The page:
Tuesday, February 19, 2008

Conservatives have wrong mind-set for Academia

The Chronicle of Higher Education has the story of a conservative public policy professor who argues that conservative values are the reason there are fewer people on the right in academia.  

He and his wife surveyed undergraduates and came to this conclusion.  Here is my favorite paragraph:

For example, liberal students reported valuing intellectual freedom, creativity, and the chance to write original work and make a theoretical contribution to science. They outnumbered conservative students two to one in the humanities and social sciences — which are among the fields most likely to produce interest in doctoral study. Conservative students, however, put more value on personal achievement and orderliness, and on practical professions, like accounting and computer science, that could earn them lots of money.

This is an interesting argument and generally makes sense to me.   What do you think?


Anonymous said...

For most liberal students I know it about the journey. They want to have as good of time as possible while in school. They'll smoke a little of this, drink a lot of that, and don't care about the morality of how many people they've slept with who's last name they have never even heard.

Whereas conservatives are more goal oriented and want to get out of the liberal abyss that is a University campus. They just want to get out, make money, and start a family.

C. Irwin said...

I find the characterization provided by "anonymous" to be quite contrary to the truth. I do not find promiscuity, drug and alcohol use and other "loose morals" to be more prevalent amongst liberal students than conservative students, nor do I believe the reverse to be true.

As a liberal student (who will be pursuing a Ph.D. in History), I agree that I put less value on making money than my conservative peers. For me and many of my peers, the idea of publishing a book that another professor would use in a class or recommend to a student is more important than money, much more important. The university should be a place of new ideas and exciting scholarship. Some students, however, do not view the college experience as anything more than a means to an end; some students do not feel its important to continue learning once a degree is in hand. I don't know if it's fair to say that liberal members of academia don't value personal achievement as much as others- I always strove for A's!

And that's okay. Anonymous should reassess his/her broad and unfair attacks, though.

Lammers said...

In biology, one will often see a species described as evolutionarily "primitive" or "derived." Yet that really is sloppy usage, reflecting the antiquated idea of a linear "Scala Naturae." A moment's reflection will show that any organism existing today cannot be "primitive," that it has been subject to evolution as long as any other. Properly, it is *characteristics* of the organism that may be described as primitive or derived. Most organisms are a comnbination of primitive and derived characteristics. Platypuses retain the primitive feature of egg-laying, but there is nothing primitive about that duckbill!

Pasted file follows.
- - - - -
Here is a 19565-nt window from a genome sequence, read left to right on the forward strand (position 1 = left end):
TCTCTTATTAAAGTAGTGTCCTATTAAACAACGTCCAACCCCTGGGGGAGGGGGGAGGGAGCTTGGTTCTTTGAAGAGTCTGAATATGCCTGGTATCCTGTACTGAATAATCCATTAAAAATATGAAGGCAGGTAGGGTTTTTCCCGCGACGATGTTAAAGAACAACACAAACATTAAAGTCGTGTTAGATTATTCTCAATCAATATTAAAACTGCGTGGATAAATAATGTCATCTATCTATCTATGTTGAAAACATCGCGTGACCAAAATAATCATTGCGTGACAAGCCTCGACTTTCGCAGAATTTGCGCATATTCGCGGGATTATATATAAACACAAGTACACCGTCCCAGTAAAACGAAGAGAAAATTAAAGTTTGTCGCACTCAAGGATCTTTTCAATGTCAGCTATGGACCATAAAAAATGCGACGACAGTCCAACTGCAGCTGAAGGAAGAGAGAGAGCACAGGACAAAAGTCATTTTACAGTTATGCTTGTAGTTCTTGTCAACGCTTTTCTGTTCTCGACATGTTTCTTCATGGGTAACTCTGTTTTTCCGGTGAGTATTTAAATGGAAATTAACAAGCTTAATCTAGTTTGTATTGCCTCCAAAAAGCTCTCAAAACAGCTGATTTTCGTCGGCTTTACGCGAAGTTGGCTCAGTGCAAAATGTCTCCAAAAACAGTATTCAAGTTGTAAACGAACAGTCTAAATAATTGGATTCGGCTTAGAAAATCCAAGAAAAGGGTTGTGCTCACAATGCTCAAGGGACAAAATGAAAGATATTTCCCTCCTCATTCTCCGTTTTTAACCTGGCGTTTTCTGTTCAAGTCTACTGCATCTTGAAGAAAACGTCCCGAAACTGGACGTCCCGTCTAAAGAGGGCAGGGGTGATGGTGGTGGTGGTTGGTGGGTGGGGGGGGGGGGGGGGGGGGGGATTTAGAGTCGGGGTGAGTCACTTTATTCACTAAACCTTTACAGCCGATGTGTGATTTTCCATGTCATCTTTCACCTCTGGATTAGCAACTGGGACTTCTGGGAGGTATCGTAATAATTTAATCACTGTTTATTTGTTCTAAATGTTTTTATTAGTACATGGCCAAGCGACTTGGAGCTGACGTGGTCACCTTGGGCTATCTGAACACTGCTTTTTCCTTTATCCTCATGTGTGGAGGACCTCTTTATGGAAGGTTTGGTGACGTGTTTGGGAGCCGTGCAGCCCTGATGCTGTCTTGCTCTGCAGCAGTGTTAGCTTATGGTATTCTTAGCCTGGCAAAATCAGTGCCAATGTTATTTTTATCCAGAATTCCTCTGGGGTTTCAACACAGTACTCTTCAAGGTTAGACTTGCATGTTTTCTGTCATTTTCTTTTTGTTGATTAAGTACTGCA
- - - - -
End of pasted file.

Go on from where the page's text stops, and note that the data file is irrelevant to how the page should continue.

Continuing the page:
In the same way, I am offended by the simplistic dichotomy of "conservative" vs. "liberal" evinced by Winneblogo and the Anonymous commenter. Anyone who honest-to-God believes that our entire body politic can be divided into two diametrically opposed types is, frankly, a damned idiot not worth having a discussion with. There may be *views* that are conservative or *attitudes* that are liberal, but applying these descriptors to a *person* is just flat out wrong. It evinces a simple-minded ignorant view of the complexities of our society.

A lot of the problems with our society in recent years are caused by this view. What it does is to force you to adopt viewpoints you may not actually like, to stay "faithful" to the side with which you identify. For example, if I see myself as a conservative because I am in favor of reduced government, greater personal responsibility, and fiscal parsimony, I am also forced to be againsy abortion and gun-control and in favor of the war in Iraq and injecting one brand of Christianity into public life.

In other words, each of these labels brings potentially unwanted obligations with it.

People need to stop seeing the world in this childishly simplistic fashion and revel in the endless shades of gray that make up our society.

Lake Winneblogo said...

Although lammers is on his high-horse about over-simplification of the dichotomy of liberal and conservative, it seems to me that this kind of generalzation has something to tell us.

No one claims that there are only two types of people. Using the political split of liberal/conservative does help give us insight into the ways we organize our lives. It can also provide some idea about the sorts of people who choose certain professions. That is what this story attempts to do.

The venom in our society is not because people are different, but because we are all so venomous.

lammers said...

Hey, what you call a "high horse" I prefer to regard as "an unassailable position"!

I still say gross oversimplification and excessive categorization are the enemies of understanding. As academics, we MUST have the werewithal to juggle complexity, to see nuances, to appreciate the shades of gray, without succumbing to the urge to lump huge amounts of diversity under convenient labels and then see those assemblages as uniform and monolithic. Doing so is what leads us to prejudice, bigotry, and animosity. "Them (fill in the blank) are all the same!"